Saudi Gazette report
RIYADH — The Saudi Heritage Commission announced the latest discoveries at the Al-’Abla archaeological site in the Asir region, which is considered as one of the most important ancient mining sites in the south of the Kingdom.
These discoveries came during the seventh season of the scientific mission of the archaeological excavation project, which is an extension of what was revealed in the previous six seasons that highlighted the importance of the site located in Bisha Governorate, Asir region.
The archaeological discoveries at the Al-’Abla archaeological site included several things, such as architectural features that comprise residential and industrial units, which some of its walls and floors are distinguished by being coated with gypsum.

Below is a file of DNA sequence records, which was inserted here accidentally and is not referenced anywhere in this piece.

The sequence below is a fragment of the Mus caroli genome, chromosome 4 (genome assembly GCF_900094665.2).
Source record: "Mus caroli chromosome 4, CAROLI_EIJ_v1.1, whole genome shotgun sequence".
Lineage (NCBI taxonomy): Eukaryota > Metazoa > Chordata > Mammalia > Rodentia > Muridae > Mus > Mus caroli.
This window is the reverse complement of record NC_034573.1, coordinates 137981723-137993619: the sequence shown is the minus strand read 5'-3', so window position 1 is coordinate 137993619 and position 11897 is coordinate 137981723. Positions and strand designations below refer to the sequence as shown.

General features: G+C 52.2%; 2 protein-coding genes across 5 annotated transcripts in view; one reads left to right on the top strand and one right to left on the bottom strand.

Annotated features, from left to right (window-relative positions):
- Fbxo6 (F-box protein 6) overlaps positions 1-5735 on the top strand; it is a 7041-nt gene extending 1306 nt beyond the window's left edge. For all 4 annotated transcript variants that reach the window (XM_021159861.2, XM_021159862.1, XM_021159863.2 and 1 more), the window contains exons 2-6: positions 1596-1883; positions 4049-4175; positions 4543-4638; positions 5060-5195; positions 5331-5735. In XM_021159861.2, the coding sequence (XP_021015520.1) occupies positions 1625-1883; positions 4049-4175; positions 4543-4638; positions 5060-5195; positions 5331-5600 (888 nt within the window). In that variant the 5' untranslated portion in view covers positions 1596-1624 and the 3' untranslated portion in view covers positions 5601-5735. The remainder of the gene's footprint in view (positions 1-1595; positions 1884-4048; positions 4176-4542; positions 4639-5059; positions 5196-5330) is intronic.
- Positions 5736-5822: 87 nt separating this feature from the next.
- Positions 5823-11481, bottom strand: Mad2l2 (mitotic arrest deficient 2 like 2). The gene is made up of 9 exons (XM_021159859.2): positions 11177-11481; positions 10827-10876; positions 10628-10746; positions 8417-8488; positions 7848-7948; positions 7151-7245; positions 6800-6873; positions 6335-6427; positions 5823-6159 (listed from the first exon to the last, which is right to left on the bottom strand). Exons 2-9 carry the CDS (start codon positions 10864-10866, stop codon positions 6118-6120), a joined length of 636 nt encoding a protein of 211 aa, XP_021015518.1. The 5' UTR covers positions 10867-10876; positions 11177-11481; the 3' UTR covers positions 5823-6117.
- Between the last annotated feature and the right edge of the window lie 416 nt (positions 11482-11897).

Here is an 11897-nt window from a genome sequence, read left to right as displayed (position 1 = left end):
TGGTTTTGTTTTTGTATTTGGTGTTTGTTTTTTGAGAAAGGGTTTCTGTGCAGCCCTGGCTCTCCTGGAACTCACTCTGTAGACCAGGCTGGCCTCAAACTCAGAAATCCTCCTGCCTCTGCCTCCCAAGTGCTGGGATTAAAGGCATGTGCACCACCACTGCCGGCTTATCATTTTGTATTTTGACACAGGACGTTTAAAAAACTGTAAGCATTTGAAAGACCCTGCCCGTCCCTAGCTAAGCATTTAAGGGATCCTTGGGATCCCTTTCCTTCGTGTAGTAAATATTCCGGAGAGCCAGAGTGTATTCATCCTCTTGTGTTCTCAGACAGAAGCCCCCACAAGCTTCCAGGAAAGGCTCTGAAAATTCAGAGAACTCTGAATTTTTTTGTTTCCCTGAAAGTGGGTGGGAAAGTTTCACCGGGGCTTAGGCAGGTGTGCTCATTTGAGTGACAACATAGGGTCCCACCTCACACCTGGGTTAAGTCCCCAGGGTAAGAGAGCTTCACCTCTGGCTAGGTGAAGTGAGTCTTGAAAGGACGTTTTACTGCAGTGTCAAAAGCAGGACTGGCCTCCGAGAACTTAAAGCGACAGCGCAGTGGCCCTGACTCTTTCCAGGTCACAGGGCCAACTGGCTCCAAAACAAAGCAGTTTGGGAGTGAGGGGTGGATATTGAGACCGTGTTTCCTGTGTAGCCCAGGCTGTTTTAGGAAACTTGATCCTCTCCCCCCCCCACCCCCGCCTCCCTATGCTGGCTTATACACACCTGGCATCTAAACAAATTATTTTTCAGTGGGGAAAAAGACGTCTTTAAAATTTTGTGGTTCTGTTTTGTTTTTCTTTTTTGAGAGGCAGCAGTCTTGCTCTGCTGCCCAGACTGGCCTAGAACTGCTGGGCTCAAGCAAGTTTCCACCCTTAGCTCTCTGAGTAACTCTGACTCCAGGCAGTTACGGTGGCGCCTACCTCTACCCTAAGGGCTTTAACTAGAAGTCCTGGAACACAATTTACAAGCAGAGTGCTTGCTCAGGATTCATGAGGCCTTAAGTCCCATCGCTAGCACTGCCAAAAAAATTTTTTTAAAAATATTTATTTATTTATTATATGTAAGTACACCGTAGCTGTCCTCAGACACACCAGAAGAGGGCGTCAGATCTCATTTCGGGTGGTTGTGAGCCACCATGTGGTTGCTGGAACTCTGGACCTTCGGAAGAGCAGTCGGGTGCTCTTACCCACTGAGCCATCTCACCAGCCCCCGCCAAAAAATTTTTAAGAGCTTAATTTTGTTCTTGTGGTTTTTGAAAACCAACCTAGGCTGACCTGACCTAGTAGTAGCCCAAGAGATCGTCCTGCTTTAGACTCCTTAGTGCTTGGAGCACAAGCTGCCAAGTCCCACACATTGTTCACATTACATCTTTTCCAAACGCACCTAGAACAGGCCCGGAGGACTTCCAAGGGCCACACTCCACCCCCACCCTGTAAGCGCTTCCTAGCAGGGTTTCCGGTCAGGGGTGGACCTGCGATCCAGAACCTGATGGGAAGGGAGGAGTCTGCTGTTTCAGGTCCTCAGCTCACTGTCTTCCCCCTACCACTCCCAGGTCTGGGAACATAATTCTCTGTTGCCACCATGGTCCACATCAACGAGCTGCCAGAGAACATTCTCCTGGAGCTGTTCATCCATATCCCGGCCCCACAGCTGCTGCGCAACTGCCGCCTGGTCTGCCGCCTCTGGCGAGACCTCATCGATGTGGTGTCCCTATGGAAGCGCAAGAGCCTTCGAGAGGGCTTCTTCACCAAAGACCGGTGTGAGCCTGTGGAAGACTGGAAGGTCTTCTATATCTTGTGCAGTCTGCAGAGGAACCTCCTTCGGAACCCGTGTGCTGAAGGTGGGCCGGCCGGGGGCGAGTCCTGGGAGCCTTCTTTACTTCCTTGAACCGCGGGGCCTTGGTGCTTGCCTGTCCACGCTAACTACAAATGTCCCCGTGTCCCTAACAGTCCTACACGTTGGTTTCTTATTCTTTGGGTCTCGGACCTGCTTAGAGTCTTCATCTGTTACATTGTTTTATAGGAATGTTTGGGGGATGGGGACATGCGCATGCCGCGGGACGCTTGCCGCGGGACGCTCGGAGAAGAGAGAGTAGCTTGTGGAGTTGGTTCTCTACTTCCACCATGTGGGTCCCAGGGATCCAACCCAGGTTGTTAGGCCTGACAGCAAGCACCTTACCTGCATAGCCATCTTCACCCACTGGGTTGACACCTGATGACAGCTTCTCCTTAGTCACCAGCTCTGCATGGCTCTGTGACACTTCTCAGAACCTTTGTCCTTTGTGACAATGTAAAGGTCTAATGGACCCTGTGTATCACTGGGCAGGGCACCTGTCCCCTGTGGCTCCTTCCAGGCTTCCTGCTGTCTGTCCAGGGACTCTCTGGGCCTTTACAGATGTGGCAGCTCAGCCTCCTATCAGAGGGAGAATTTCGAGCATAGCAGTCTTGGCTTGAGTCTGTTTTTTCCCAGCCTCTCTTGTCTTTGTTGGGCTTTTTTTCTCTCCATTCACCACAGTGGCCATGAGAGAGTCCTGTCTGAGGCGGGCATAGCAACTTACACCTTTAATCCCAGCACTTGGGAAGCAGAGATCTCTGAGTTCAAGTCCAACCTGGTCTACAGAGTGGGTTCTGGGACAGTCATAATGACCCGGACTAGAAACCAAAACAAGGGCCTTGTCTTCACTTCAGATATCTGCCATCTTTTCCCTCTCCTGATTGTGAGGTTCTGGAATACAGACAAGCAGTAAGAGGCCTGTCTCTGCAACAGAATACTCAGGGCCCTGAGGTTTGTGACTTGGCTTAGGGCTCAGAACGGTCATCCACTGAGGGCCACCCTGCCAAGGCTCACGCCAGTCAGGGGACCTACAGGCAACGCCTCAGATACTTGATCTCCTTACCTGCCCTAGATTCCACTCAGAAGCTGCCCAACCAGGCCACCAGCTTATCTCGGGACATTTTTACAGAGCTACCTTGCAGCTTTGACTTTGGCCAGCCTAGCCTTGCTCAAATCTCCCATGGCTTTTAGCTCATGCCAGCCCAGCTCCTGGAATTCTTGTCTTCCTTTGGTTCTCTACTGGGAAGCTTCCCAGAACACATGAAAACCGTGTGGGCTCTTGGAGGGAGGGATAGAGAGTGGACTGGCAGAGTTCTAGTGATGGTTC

The scientific team has also discovered a water reservoir under some architectural units at the site, which was used for rainwater retention.
This technique relies on building roofs in a way that allows rainwater to be conveyed through gypsum-lined channels, or through pottery channels to reach the reservoirs below the rooms to benefit from them when needed.
Oval-shaped water basins that are coated from the inside with an insulating material that allows water to be saved and used were discovered too, in addition to a number of pottery stoves.
The team has found a large number of stone tools, such as hammerstones, grinders, in addition to querns in different sizes and forms.
Pottery shards such as pieces of bodies, rims, handles of vessels made of pottery and steatite were also among the discoveries.
The most prominent archaeological finds at the site were glass vials, metal pieces, parts of oxidized bronze vessels, rings, beads made of ivory, in addition to precious stones.